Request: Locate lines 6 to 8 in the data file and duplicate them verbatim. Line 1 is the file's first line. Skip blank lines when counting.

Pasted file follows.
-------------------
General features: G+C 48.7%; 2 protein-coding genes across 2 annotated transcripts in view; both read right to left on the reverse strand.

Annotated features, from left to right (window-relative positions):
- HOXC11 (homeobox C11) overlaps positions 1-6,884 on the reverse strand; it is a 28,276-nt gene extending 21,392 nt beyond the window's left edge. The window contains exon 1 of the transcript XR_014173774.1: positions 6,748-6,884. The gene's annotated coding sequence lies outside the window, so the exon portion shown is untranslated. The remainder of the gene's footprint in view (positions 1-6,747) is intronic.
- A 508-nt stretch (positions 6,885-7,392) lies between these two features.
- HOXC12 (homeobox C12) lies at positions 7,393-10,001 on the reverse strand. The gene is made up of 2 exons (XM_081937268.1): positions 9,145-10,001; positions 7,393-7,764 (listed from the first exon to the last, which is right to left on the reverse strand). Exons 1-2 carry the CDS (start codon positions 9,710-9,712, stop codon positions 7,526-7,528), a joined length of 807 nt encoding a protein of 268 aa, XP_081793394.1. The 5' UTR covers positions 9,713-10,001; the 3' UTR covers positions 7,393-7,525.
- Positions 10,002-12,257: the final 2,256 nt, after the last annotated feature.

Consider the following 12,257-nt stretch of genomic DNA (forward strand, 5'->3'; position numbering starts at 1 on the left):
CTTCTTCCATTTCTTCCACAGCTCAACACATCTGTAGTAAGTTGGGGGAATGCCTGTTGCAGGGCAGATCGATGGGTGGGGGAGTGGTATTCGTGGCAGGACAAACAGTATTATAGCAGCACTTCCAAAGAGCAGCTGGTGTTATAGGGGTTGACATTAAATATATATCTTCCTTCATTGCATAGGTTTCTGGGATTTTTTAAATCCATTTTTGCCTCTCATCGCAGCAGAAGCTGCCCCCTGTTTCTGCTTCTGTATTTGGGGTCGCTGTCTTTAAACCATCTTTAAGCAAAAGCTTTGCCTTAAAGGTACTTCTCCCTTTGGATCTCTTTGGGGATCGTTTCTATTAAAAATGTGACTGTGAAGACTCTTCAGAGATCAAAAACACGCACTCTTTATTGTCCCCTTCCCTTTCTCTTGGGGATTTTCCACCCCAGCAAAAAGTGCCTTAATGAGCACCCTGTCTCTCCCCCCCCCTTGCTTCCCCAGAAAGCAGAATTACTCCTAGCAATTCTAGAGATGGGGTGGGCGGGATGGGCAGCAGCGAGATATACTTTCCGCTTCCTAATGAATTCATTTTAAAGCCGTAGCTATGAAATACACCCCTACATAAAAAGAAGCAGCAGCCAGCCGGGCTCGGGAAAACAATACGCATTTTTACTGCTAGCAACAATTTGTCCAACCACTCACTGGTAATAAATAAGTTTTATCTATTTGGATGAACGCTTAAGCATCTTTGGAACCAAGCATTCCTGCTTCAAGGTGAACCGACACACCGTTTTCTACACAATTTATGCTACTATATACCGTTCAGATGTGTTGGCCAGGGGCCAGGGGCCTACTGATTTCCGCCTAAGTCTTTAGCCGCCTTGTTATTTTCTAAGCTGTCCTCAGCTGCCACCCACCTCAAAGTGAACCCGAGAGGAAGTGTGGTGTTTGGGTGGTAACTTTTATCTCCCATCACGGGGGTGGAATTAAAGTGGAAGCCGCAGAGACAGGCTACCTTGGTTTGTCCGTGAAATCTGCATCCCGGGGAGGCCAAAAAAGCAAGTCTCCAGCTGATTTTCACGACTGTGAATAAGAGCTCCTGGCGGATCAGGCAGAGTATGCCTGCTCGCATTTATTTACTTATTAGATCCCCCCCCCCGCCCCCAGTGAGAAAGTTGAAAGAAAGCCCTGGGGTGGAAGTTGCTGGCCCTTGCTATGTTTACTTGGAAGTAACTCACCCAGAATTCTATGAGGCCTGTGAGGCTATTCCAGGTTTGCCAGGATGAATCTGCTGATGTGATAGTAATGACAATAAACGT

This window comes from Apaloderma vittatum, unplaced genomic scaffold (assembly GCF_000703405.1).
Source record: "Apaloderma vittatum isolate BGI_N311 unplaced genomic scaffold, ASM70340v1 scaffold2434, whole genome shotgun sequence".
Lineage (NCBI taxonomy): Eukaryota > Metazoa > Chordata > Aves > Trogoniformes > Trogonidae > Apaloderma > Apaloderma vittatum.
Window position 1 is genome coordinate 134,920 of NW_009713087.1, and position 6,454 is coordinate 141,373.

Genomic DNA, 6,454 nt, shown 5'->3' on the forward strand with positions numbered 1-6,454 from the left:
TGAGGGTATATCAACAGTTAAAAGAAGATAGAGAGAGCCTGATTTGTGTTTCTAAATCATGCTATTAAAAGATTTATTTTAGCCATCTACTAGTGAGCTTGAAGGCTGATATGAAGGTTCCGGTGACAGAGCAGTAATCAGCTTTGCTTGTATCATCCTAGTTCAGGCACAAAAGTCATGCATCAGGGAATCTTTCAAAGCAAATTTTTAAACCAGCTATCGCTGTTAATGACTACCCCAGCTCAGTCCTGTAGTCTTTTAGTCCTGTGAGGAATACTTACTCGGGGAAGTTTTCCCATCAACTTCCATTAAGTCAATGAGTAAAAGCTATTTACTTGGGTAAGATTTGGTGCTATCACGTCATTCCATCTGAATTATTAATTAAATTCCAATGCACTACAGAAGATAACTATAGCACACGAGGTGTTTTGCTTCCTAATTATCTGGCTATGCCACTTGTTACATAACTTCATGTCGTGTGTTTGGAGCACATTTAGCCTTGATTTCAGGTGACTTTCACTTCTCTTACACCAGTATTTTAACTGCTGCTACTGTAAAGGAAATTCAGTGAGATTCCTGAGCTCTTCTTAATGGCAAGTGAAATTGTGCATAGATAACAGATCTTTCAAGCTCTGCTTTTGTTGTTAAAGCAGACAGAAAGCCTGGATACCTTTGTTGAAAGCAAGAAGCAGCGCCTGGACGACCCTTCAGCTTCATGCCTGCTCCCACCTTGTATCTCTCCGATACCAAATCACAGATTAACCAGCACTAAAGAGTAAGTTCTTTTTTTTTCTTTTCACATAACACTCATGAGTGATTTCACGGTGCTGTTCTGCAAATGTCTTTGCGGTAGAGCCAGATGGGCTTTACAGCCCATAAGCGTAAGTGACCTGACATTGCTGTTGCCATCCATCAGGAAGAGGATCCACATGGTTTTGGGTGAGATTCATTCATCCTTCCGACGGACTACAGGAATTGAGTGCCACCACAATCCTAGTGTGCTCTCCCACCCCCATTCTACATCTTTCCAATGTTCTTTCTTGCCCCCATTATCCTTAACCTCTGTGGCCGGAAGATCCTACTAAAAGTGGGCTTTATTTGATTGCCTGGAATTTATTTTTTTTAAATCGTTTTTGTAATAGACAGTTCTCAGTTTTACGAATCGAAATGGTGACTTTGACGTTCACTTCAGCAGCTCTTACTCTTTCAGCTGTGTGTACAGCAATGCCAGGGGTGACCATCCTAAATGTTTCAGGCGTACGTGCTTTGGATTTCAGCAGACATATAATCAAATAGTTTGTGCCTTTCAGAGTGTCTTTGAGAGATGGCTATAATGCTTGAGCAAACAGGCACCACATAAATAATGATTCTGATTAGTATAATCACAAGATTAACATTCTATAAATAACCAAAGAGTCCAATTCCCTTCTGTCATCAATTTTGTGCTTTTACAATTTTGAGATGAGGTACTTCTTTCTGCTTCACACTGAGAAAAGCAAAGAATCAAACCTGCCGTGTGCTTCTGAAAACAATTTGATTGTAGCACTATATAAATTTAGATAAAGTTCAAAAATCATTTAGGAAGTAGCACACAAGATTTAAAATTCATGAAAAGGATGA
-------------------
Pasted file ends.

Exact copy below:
- Positions 10,002-12,257: the final 2,256 nt, after the last annotated feature.

Consider the following 12,257-nt stretch of genomic DNA (forward strand, 5'->3'; position numbering starts at 1 on the left):
CTTCTTCCATTTCTTCCACAGCTCAACACATCTGTAGTAAGTTGGGGGAATGCCTGTTGCAGGGCAGATCGATGGGTGGGGGAGTGGTATTCGTGGCAGGACAAACAGTATTATAGCAGCACTTCCAAAGAGCAGCTGGTGTTATAGGGGTTGACATTAAATATATATCTTCCTTCATTGCATAGGTTTCTGGGATTTTTTAAATCCATTTTTGCCTCTCATCGCAGCAGAAGCTGCCCCCTGTTTCTGCTTCTGTATTTGGGGTCGCTGTCTTTAAACCATCTTTAAGCAAAAGCTTTGCCTTAAAGGTACTTCTCCCTTTGGATCTCTTTGGGGATCGTTTCTATTAAAAATGTGACTGTGAAGACTCTTCAGAGATCAAAAACACGCACTCTTTATTGTCCCCTTCCCTTTCTCTTGGGGATTTTCCACCCCAGCAAAAAGTGCCTTAATGAGCACCCTGTCTCTCCCCCCCCCTTGCTTCCCCAGAAAGCAGAATTACTCCTAGCAATTCTAGAGATGGGGTGGGCGGGATGGGCAGCAGCGAGATATACTTTCCGCTTCCTAATGAATTCATTTTAAAGCCGTAGCTATGAAATACACCCCTACATAAAAAGAAGCAGCAGCCAGCCGGGCTCGGGAAAACAATACGCATTTTTACTGCTAGCAACAATTTGTCCAACCACTCACTGGTAATAAATAAGTTTTATCTATTTGGATGAACGCTTAAGCATCTTTGGAACCAAGCATTCCTGCTTCAAGGTGAACCGACACACCGTTTTCTACACAATTTATGCTACTATATACCGTTCAGATGTGTTGGCCAGGGGCCAGGGGCCTACTGATTTCCGCCTAAGTCTTTAGCCGCCTTGTTATTTTCTAAGCTGTCCTCAGCTGCCACCCACCTCAAAGTGAACCCGAGAGGAAGTGTGGTGTTTGGGTGGTAACTTTTATCTCCCATCACGGGGGTGGAATTAAAGTGGAAGCCGCAGAGACAGGCTACCTTGGTTTGTCCGTGAAATCTGCATCCCGGGGAGGCCAAAAAAGCAAGTCTCCAGCTGATTTTCACGACTGTGAATAAGAGCTCCTGGCGGATCAGGCAGAGTATGCCTGCTCGCATTTATTTACTTATTAGATCCCCCCCCCCGCCCCCAGTGAGAAAGTTGAAAGAAAGCCCTGGGGTGGAAGTTGCTGGCCCTTGCTATGTTTACTTGGAAGTAACTCACCCAGAATTCTATGAGGCCTGTGAGGCTATTCCAGGTTTGCCAGGATGAATCTGCTGATGTGATAGTAATGACAATAAACGT